The 1990s Menghai Green Label being both fermented (under mild wet storage conditions) and aged possess a warming nature.
“Newborn Puerh is astringent and strong, often bitter. It is also unhealthy for the stomach, and ‘cool’ in the Chinese medicinal system, which isn’t good for most people’s constitution. ... Aged Puerh, on the other hand is smooth, woody and sweet with hints of plum, orchids, camphor or other rich flavors. Its nature is ‘warm’ comforting the body and opening up the flow of Qi.”, excerpt from the article A Discussion of Aging Tea: from Science to Spirit by Aaron Fisher from The Art of Tea No.5
Having a cold body type means that my body is better suited toward teas that are more warming in nature. The observations I have made on myself and my body’s reactions to green tea and especially young raw puerh supports this theory. Whilst my body has the ability to cope with a few cups of green tea once my consumption goes beyond my limit of tolerance I will start to feel physically unwell. By selecting and drinking teas that have a more warming nature I am able to maintain better balance within my body and this in turn provides me with a sense of wellness. Furthermore I am not constrained by having to limit my consumption and as someone who enjoys drinking tea all day this allows me to carry out my passion without any ill effects. I find that fermented and aged puerh of 20+ years to best alleviate my yin constitution. Aged teas of 30+ years consisting of Liu an, Fu brick, Liu bao, oolong can also possess a strong and deep warming nature that boost yang energy. Other teas that have either been highly oxidized, heavily roasted, fermented and aged for long enough to transform their nature from cool to warm are all easier on a body with yang deficiency. Fresh raw teas that still retain their potent cooling nature can still be enjoyed but in moderation. - I share my observations as I know that there are other tea enthusiasts who are similarly affected and therefore it may be of interest to others to observe for themselves the comparative effects of the yin and yang nature of teas on their own body’s constitution and sense of wellness.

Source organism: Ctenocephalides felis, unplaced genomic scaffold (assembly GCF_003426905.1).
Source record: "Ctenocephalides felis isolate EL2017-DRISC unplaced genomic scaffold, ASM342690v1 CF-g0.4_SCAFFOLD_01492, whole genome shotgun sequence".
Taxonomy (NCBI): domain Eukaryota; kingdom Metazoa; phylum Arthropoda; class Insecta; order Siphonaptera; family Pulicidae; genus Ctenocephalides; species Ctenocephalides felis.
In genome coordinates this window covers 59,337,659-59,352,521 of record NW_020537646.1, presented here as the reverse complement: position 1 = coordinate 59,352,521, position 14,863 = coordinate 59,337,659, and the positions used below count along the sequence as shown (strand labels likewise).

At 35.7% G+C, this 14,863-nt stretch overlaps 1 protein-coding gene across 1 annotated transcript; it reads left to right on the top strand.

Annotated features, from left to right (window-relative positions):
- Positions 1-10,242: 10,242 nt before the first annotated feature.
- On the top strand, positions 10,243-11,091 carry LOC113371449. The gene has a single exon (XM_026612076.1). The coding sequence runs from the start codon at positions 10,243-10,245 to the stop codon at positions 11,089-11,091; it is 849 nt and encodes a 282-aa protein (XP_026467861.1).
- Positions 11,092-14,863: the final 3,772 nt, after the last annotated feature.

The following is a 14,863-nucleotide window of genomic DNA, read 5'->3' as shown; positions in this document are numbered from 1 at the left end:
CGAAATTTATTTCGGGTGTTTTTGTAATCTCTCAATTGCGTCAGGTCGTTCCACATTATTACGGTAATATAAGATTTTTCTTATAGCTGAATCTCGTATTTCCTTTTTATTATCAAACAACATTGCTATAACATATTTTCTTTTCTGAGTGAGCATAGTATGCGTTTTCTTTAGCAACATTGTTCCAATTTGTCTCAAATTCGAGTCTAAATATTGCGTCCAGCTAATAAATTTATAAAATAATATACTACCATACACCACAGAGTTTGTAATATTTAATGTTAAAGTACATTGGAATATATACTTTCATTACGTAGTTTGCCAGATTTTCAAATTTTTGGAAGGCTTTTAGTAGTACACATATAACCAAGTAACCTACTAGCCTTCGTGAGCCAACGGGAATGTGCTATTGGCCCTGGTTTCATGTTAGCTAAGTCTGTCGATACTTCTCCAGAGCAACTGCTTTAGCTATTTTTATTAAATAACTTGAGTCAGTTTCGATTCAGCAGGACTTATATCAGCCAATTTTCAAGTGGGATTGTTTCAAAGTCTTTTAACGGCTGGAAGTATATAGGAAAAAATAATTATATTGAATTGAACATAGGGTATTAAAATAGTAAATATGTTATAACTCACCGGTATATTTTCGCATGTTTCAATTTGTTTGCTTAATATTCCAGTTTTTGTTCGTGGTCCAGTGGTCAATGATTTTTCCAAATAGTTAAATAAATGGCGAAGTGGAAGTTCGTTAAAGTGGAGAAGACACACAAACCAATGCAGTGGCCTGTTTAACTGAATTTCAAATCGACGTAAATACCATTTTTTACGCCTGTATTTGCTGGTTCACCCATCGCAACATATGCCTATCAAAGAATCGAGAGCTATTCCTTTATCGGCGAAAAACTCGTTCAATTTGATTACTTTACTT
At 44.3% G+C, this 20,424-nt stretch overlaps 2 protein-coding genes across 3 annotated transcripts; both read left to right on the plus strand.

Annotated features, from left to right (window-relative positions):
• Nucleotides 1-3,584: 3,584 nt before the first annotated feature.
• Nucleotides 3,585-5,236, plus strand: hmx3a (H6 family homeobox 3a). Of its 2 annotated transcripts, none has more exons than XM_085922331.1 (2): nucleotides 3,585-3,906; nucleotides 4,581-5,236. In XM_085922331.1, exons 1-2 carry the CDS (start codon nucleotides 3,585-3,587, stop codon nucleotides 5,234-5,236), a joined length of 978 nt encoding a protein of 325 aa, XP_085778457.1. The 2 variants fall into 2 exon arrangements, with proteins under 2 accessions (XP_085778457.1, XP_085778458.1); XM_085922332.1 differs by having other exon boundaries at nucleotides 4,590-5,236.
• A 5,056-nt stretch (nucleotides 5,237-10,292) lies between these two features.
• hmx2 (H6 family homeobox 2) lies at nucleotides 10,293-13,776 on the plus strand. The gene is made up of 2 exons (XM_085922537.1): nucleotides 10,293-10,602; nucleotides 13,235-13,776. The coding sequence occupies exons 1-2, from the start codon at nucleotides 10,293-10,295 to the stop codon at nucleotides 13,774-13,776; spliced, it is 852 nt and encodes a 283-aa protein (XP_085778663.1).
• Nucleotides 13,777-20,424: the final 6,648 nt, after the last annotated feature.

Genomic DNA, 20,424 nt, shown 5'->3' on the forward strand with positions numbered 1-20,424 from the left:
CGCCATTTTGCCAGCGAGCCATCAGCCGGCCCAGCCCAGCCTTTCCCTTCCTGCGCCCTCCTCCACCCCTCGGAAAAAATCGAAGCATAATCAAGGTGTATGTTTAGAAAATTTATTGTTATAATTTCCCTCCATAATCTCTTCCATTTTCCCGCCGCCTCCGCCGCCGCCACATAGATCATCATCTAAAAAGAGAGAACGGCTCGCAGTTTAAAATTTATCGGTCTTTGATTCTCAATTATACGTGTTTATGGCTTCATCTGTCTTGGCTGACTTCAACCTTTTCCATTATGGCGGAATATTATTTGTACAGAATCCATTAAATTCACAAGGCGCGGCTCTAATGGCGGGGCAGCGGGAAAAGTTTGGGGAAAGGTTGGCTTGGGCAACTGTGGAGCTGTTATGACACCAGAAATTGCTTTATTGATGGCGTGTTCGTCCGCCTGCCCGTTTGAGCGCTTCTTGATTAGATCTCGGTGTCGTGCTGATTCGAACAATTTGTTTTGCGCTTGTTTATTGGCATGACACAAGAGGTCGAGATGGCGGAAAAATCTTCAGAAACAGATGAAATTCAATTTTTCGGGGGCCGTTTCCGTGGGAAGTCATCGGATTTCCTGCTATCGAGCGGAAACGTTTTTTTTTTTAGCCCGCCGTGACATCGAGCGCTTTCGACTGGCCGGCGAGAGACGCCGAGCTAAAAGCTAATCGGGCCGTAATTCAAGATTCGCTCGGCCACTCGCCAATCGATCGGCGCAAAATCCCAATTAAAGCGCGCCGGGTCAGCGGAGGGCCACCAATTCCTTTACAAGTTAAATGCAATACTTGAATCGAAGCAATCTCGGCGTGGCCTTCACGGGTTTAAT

The Green Label presents a dark and warming brew (much like the 1990s Menghai Orange Label). The tea combines the undeniable dark character of shicang with added complexity and nuances. The brew presents a good mouth feel, possessing a heaviness and depth of character. I suspect that there may be a possible mix of big tree material. The main notes are dark forest, sweet wood, bark, Chinese medicine, herbs combined to create a well balanced, mildly sweet and enjoyable age brew. Drinking this kind of wet stored tea eases the body into a sense of comfort and well being.
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Additional Note: It is my impression that outside of the old territories that have a long history of puerh trade and consumption (ex. Hong Kong, Taiwan, Malaysia) the general understanding and appreciation of older puerh vintages that have undergone Hong Kong traditionally (wet) storage is limited. There are many challenges to introducing this category of tea to new markets. The numerous fake and low quality aged puerh teas that have flooded the tea markets have already tarnished the reputation of wet stored puerh and caused much confusion. Furthermore the limited quantity and availability of good quality puerh teas that can positively represent the category of wet stored puerh when made available will often be priced out of contention for most tea drinkers. Added to this perhaps the preferences of new tea drinkers have changed towards seeking to satisfy our more domineering senses of taste and smell that a fresher tea can provide through a connection with more common and familiar elements.
A Discussion of Aging Tea: from Science to Spirit by Aaron Fisher from The Art of Tea No.5 This article touches on the history of wet storage in association with older puerh vintages.